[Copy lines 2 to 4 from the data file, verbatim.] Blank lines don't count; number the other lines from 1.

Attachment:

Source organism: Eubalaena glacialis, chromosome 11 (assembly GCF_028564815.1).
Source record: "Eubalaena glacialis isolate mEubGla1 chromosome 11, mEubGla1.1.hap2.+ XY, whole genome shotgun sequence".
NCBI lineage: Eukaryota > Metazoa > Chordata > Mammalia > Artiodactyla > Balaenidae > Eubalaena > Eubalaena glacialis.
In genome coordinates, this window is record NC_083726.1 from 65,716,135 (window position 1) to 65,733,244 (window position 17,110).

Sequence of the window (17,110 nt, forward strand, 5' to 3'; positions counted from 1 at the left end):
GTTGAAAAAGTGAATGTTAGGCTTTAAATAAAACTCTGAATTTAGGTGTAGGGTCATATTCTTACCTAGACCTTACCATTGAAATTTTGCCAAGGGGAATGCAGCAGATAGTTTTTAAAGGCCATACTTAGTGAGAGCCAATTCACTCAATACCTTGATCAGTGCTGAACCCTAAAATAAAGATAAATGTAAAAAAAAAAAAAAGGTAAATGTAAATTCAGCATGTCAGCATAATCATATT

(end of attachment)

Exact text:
Source record: "Eubalaena glacialis isolate mEubGla1 chromosome 11, mEubGla1.1.hap2.+ XY, whole genome shotgun sequence".
NCBI lineage: Eukaryota > Metazoa > Chordata > Mammalia > Artiodactyla > Balaenidae > Eubalaena > Eubalaena glacialis.
In genome coordinates, this window is record NC_083726.1 from 65,716,135 (window position 1) to 65,733,244 (window position 17,110).